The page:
I recommend taking the new survey out by the National Center for Manufacturing Sciences (NCMS) – www.usnanosurvey.org — but you may first want to give some thought as to what is and what isn’t “nanotechnology.” That’s been something of a puzzle for the semiconductor and related industries over the last 10+ years. Some put semiconductor manufacturing, where matter is regularly manipulated on an atomic scale, squarely in the nanotechnology camp. Judging by Nanotechnology Initiative (NNI) definitions, this is surely the case: “Nanotechnology is the creation, characterization and application of novel materials, devices and systems by control or restructuring of matter at dimensions of roughly 1 – 100 nanometers,” read the NNI definition, which includes nanomanufacturing as “the repeatable building of materials, structures, components, devices and systems designed with nanoscale features.”
Others say no, that’s just really small, it’s only nanotechnology when it takes advantage of the very unique properties of carbon nanotubes, silicon nanowires, quantum dots and other materials and structures which operate on the nanoscale.
Of course, compounding the confusion is the chase for nanotechnology-earmarked funding. Seven or eight years ago, it seems as if overnight everything that was branded semiconductor technology was relabeled as nanotechology. Although it seems to be the fervor has died down a bit, there’s clearly been been increased interest in materials such as CNTs and silicon nanowires in the semiconductor industry lately, particularly as the search for next generation “gate-all-around” transistors and post-CMOS switching technology heats up.
Perhaps there are ways for the U.S. government to help fund such efforts? Figuring that out is one of the goals of the survey.
Themed “Achieving Sustainable Nanotechnology Products,” the goal of the 2014 study is to document best practices in nano-product development and integration, and identify the common challenges organizations (academia, government labs, start-ups or established corporations) face in transitioning nano-scale advances from the laboratory into sustainable commercial applications. Due to the importance of the subject and massive public-private investments made in nanotechnology, NCMS is polling a broad cross-section of U.S. industry.
For this survey, “sustainable nanotechnology products” are defined as market-oriented products engineered by leveraging nano-scale features using materials and processes that minimize negative environmental impacts, conserve energy and resources, are safe for employees, end-users and consumers, and are economically sound.
You are urged to the brief survey if your organization’s activities in nanotechnology meet one of the following National Nanotechnology Initiative (NNI) definitions:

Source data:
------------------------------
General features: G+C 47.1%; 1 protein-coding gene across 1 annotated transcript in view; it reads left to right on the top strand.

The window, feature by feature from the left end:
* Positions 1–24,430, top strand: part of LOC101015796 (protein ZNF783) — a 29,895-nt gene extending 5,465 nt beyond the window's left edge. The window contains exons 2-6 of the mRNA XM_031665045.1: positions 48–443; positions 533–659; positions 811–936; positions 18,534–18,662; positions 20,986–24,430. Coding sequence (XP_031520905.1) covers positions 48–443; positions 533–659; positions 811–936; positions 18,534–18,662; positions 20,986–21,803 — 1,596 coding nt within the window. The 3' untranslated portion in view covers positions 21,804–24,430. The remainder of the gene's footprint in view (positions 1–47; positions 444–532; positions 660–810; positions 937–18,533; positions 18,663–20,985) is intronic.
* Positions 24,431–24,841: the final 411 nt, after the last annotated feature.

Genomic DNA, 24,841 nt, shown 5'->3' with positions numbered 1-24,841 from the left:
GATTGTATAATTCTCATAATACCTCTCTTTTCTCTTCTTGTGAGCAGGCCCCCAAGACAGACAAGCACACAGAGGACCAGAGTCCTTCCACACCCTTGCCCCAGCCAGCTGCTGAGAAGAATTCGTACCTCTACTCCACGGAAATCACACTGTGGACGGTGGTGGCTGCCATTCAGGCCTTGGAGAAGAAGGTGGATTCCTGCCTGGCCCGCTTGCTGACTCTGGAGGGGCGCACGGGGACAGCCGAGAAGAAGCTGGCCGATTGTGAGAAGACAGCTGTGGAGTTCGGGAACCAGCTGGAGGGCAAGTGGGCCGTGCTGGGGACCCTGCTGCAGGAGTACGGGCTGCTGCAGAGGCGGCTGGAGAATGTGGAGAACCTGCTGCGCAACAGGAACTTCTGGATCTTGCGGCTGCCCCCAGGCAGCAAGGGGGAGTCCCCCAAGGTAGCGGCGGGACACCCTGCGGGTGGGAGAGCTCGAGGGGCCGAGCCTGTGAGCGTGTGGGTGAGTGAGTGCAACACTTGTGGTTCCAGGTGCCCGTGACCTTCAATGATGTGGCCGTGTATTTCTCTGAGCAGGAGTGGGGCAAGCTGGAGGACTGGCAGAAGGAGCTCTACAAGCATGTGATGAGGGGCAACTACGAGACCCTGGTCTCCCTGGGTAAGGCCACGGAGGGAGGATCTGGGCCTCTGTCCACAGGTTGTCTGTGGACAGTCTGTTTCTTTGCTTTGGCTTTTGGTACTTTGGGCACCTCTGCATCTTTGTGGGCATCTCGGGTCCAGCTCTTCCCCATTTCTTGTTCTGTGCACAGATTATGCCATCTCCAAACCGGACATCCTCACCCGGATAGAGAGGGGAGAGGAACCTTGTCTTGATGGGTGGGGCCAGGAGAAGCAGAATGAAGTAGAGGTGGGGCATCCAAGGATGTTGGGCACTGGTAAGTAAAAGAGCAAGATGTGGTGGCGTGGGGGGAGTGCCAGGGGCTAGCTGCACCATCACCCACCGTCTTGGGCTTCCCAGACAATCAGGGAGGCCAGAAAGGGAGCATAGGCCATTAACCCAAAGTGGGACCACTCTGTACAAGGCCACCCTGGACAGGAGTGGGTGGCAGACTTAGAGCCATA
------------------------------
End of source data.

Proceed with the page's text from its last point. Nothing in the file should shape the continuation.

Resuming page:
Nanotechnology is the creation, characterization and application of novel materials, devices and systems by control or restructuring of matter at dimensions of roughly 1 – 100 nanometers.
Nanomanufacturing is the repeatable building of materials, structures, components, devices and systems designed with nanoscale features.
The National Center for Manufacturing Sciences (NCMS) has partnered with the National Science Foundation under the National Nanotechnology Initiative (NNI) to launch this latest study of commercialization trends in nanotechnology and nanofabrication– previous studies were performed in 2003, 2006 and 2009.
In the 2009 study, aggregate results indicated that nearly 25% respondents’ organizations were already marketing products and instruments incorporating nanotechnology, and about 85% expected to commercialize products by 2013. Current applications were dominated by nanomaterials (e.g. nano-structured catalysts, carbon nanotubes, quantum dots, nanowires and dopants), complementary metal-oxide semiconductor (CMOS)-based electronics/semiconductor manufacturing processes, as well as other silicon-based energy conversion process industries that leverage similar large-scale fabrication equipment, thin-film coating processes, and closed-environment handling systems. Diverse nanotechnology-enabled, miniaturized biomedical and diagnostic devices, designer drugs and targeted therapies were also progressing, with early products such as nanoemulsions and viricides in advanced clinical trials.
Senior executives and researchers in stakeholder organizations are encouraged to share their experience and opinions about nanotechnology development in the U.S. Individual responses are kept confidential and the data will only be used in the aggregate. NCMS’ insightful reports are widely distributed to federal and state agencies, and elected representatives. All survey respondents will receive the insightful study results in advance of public release this summer. The 15-minute interactive survey may be accessed at www.usnanosurvey.org until March 15, 2014. www.usnanosurvey.org
Questions cover the stage of your commercial entity, the top 3 goals, the urgency of your commercialization efforts, overall capacity, infrastructure, prioritization challenges and what you view as the government’s role in the development of nanotechnologies.
Although the survey is directed at U.S.-based companies, all are welcome to participate.